Sunday, June 21, 2015

Best Song: "It Might as Well Be Spring" (1945)

Scene from State Fair
Welcome to Best Song, a new weekly column released on Sunday dedicated to chronicling the Best Original Song category over the course of its many decades. The goal is to listen to and critique every song that has ever been nominated in the category as well as find the Best Best Song and the Best Loser. By the end, we'll have a comprehensive list of this music category and will hopefully have a better understanding not only of the evolution, but what it takes to receive a nomination here. It may seem easy now, but wait until the bad years.

The Preface

The year is 1945 and The Academy is celebrating its 18th year. This was the first ceremony after World War II. Due to this, the show was glitzier and moved from its plaster statues to bronze. Despite the joy, The Lost Weekend won Best Picture and became the first to also win the Palme d'Or. In the Best Original Song category, State Fair won for the song "It Might As Well Be Spring."

The Nominees

Song: "Ac-Cent-U-Ate the Positive"
Film: Here Comes the Waves
Performers: Bing Crosby, Sonny Tufts

As one could likely tell after last week, it seems like Bing Crosby turns almost every song he sings into gold. Here's another example of that ability. While the song basically amounts to "cheer up," it actually is a fun and catchy number that makes you want to sing along. The rhythm is bouncing and the lyrics are upbeat enough that you'll memorize them immediately. It is hard to really hate Crosby just because he seems to fill every song he sings with passion, even if this number shatters the illusion for laymen like myself who never thought that he did black face. Still, he doesn't lay the gimmick on the character (and out of context, it doesn't make sense), but that song is still great.

Song: "Anywhere"
Film: Tonight and Every Night
Performers: Janet Blair

According to IMDb, there are "two" versions of the song. One involves Rita Hayworth dancing to a xylophone that doesn't have lyrics. This version that I found with lyrics feels like it ends abruptly. I am unsure if there's a conjoined version or not. However, I still think that Janet Blair's voice adds a certain passion to this song that makes its brief run rather beautiful and its sweeping melody fills the instruments with life. I like the song overall, but I still feel like there's a longer cut that would have been far more interesting and better.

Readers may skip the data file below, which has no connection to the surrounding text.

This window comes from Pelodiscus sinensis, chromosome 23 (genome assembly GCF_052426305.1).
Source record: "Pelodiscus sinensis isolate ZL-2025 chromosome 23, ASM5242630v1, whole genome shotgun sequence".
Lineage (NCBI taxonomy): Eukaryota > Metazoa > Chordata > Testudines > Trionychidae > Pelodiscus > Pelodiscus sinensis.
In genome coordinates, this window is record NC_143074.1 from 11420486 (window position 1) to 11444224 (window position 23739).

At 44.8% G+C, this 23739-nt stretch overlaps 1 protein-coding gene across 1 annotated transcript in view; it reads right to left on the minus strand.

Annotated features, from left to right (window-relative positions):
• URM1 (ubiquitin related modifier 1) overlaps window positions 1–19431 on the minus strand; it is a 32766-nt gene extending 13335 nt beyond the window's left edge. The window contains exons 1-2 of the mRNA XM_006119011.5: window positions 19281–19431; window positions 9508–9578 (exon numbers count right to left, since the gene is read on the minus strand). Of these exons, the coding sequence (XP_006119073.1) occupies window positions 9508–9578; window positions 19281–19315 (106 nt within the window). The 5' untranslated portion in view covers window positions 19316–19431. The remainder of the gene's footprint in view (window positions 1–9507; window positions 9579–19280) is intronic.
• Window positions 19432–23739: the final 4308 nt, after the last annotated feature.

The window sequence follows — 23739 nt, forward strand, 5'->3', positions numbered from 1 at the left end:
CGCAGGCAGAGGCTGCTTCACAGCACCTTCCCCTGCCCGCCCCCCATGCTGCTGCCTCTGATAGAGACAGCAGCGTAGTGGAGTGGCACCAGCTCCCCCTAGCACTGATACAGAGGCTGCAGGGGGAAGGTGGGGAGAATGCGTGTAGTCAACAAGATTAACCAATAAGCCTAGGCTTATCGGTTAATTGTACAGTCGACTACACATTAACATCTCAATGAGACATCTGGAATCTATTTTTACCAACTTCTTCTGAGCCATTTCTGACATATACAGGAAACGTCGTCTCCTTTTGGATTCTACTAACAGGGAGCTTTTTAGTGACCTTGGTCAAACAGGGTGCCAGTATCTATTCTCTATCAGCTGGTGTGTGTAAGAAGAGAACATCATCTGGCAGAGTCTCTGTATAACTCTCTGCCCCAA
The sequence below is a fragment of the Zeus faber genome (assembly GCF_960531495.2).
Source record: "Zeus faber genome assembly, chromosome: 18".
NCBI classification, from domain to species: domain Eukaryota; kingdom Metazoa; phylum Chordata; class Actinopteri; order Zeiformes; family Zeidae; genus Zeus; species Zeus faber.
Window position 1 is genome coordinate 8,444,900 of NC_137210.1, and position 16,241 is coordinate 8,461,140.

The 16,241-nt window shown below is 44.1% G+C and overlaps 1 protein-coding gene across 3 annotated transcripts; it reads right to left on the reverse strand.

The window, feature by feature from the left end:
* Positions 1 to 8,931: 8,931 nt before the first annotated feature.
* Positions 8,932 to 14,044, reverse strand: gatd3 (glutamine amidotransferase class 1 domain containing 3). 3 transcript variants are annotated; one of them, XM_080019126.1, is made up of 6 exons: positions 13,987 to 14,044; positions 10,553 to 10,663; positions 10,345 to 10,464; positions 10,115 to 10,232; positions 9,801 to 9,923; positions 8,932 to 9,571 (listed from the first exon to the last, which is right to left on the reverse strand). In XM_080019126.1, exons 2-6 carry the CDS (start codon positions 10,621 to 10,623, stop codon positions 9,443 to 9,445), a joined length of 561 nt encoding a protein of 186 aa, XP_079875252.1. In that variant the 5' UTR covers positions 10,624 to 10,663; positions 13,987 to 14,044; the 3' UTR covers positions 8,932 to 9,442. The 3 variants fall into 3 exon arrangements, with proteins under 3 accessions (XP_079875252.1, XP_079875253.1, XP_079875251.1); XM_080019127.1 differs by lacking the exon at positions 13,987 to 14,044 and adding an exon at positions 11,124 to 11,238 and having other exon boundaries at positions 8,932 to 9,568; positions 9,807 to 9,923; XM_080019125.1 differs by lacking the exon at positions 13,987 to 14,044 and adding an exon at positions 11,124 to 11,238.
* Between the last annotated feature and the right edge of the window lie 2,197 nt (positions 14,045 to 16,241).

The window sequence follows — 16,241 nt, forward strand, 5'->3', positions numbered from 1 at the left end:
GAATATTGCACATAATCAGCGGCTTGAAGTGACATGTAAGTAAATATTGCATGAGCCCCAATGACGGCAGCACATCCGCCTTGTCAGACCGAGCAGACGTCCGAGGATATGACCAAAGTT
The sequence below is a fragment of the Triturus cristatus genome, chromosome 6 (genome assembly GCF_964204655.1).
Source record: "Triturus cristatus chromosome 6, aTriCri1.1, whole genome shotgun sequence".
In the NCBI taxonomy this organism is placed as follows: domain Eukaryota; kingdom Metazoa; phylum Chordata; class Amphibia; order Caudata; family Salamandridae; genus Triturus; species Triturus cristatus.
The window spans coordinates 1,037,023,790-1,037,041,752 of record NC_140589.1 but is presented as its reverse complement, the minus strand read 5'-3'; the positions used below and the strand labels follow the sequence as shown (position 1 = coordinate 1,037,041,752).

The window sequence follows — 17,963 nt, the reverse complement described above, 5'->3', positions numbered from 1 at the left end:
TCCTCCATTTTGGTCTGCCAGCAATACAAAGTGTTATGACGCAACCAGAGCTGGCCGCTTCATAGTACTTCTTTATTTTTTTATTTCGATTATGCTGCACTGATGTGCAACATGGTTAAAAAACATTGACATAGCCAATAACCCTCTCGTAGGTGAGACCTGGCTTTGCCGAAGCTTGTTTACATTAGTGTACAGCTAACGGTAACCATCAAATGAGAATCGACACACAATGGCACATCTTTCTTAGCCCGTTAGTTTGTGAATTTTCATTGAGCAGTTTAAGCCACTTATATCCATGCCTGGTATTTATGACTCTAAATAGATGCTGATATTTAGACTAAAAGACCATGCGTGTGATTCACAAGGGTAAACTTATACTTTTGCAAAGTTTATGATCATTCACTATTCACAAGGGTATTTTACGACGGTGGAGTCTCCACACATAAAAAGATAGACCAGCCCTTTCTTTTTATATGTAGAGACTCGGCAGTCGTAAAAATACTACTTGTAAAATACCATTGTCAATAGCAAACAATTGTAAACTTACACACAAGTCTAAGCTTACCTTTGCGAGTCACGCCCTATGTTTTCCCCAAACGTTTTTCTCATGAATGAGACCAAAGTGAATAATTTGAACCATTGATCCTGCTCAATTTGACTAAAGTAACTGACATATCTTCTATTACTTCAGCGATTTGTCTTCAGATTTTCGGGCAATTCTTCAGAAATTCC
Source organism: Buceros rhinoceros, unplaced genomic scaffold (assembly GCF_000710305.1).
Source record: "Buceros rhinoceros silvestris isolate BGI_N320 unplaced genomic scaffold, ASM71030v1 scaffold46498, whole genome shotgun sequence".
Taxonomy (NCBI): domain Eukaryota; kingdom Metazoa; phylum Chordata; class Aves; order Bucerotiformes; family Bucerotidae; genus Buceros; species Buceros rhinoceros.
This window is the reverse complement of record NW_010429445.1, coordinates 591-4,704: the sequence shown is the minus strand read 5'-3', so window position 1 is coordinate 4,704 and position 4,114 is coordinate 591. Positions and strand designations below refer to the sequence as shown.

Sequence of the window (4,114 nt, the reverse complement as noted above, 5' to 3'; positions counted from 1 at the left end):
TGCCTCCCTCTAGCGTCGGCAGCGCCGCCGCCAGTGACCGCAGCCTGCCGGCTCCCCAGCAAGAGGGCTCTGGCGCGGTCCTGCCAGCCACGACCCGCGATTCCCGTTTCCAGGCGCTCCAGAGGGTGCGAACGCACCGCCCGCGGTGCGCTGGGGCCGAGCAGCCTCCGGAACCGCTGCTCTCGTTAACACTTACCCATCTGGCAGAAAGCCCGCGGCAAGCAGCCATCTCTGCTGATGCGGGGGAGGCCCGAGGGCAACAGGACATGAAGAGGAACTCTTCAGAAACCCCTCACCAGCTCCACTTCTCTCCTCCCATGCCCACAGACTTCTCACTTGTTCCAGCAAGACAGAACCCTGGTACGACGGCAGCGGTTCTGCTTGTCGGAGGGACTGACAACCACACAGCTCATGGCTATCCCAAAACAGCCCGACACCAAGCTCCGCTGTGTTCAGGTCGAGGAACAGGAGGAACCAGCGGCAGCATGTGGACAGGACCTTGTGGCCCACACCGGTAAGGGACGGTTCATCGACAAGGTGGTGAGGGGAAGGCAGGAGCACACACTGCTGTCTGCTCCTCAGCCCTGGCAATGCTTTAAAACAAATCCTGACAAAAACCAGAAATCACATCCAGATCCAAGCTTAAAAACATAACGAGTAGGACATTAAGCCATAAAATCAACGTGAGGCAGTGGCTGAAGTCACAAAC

Song: "Aren't You Glad You're You?"
Film: The Bells of St. Mary's 
Performers: Bing Crosby

It's the second Bing Crosby on this entry. It's also in a film that was a sequel to last year's winner. While it does have the notion of being short, Crosby knows how to make a pop song with comical yet professional rhythm that you'll just want to keep listening to. It is optimistic and full of great lyrical choices. The only issue is that I don't necessarily think that it's as great as the other song, though largely because that one was a whole production number where this is a stripped down piano ballad. It is still great in a year that is so far going strong.

Song: "The Cat and the Canary"
Film: Why Girls Leave Home
Performers: Pamela Blake

This is unfortunately another case of being unable to find the song anywhere online. In fact, reviews on IMDb also claim that this is a lost film.

Song: "Endlessly"
Film: Earl Carroll Vanities
Performers: Constance Moore

One of the more unfortunate trends on this year's line-up is that I cannot find yet another song. It makes me feel bad to ever go without considering all of the songs, but sometimes I am left no choice. Here's hoping that this doesn't come up again.

Song: "I Fall in Love Too Easily"
Film: Anchors Aweigh
Performers: Frank Sinatra

Listen, I like Frank Sinatra and admit that his voice brings passion to a very lonely and longing voice. However, I don't know if there's really anything to this song out of context. Yes, his voice emphasizes something deeper in the most basic of lyrics. However, what's on the surface isn't all that interesting and while it may work in context, it doesn't hold up as a great or inspired song, specifically even by Sinatra's vast and impressive canon of songs.

Song: "I'll Buy That Dream"
Film: Sing Your Way Home
Performers: Anne Jeffreys

The song is overall one of the more hokey numbers on this list. The idea of imagining people wearing glasses when they're older is just... silly. People wear them when they're younger, too. However, the song does deserve points for incorporating "auto-gyros" into a song. The rest is fine, but feels like nothing more than a very specific woman's envisioning of her autumn years in love. It works because of this, but I don't really feel like there's anything necessarily special about it. As I said, it's mostly hokey.

Song: "Linda"
Film: The Story of G.I. Joe
Performers: Shelley Mitchell

I am unsure if this is the full song, as it feels like it ends abruptly. Also, out of context, there's not much that I really enjoyed about it. There have been plenty of songs on this list that have discussed war and the longing for soldiers to return home. Maybe it's just the brevity is bothering me, but its lyrics aren't necessarily motivating me to feel engaged with the song. At most, it feels like an average number about love. I can only hope that I am missing something and that there's more to this.

Song: "Love Letters"
Film: Love Letters